Since coming to power in 2010, the Conservative-Liberal Democrat coalition has pushed ”Austerity” on the people and offered ‘Quantitative Easing’ to the banks, the Treasury, and the City. This kind of innovation does not enhance the social harmony of a nation.

What needs to happen now is a shift in direction. This should be focused on greater economic fairness, mutuality, social awareness and cooperation (given by creating co-operatives like the John Lewis Partnership). It also will demand halting the steadily increasing economic division between the wealthier south and the poorer north as well as calling for a stop to the furtherance of the privatization of energy, transport, health, education and even prisons! The wide ranging reductions in welfare benefits — from cuts in legal aid to follies like “the Bedroom Tax” — also will have to be reversed. Altogether that is one gigantic challenge amounting to a social revolution.

Such basic reforms will require politicians and civil servants to rethink in ways which would be sensitively responsive to public opinion. The Tory writer, Roger Scruton, has written that “Conservatives are exposed to the complaint that they have no positive vision, and nothing to offer us, save the status quo — with all its entrenched occupation.” But then he wryly admits that “Thinking is an unusual and precarious exercise for Conservatives.”1

The opposition may “think” more deeply but have yet to light a spark in the electorate. The mass of voters — in both the United States and much of the European Community — have become singularly disaffected by the failures of the traditional political parties. In the United States the Republican strategy of bringing the Congress into a state of gridlock, and its politically driven refusal to cooperate with the executive branch, has resulted in public disaffection with the whole system. Alas, except for their goal of reducing the size of government, the Republicans lack a coherent outlook for the future. Like the Tories in England, they are deeply attached to preserving a way of life — which, in effect, is a Hollywood-style interpretation of the past.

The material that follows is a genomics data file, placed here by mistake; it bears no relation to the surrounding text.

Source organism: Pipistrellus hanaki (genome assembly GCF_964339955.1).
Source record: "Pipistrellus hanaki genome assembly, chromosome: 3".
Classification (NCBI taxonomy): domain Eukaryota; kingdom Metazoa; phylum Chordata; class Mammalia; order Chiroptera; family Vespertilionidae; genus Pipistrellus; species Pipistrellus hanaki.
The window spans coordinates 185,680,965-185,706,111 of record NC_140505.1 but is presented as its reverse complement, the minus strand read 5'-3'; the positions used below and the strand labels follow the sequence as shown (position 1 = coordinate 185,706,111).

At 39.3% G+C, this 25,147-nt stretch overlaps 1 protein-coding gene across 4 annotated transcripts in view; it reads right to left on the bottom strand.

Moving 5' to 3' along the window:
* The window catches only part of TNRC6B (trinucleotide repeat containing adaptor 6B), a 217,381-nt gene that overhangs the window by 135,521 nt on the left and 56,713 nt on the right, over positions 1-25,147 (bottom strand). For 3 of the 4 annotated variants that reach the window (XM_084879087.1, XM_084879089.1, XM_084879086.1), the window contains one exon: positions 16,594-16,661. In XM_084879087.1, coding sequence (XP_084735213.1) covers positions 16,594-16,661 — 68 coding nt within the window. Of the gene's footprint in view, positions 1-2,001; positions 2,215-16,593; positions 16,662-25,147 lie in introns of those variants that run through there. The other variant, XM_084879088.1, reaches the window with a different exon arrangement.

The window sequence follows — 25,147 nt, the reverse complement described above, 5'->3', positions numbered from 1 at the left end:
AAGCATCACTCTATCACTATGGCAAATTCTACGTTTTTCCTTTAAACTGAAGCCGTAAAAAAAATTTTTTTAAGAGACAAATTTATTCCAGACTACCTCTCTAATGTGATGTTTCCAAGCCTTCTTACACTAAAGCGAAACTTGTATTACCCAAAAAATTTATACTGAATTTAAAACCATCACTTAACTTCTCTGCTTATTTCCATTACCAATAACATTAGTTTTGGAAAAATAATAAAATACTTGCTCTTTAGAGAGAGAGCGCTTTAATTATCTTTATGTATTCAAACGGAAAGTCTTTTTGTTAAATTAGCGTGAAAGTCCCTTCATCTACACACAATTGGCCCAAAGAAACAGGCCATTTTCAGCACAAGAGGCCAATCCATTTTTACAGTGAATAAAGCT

Class solidarity, a modern version of tribalism, was important in the UK until Margaret Thatcher broke both the mining industry and the power of the unions. She replaced the public good with private greed, social justice with corporate capitalism, and society (whose very existence she denied) with a “me first” version of individualism in a toll-booth economy. Rather than halt this anti-social trend, the Labor party under Tony Blair simply furthered the power of the banks, the City and the private sector. This resulted in a dangerously unbalanced enrichment of a small sector of the population. When the Tories then returned in coalition with the Liberal-Democrats, they continued with the privatization of almost everything from the post office to transportation, energy, prisons and even children’s homes — all at the unwanted expense of the taxpayers.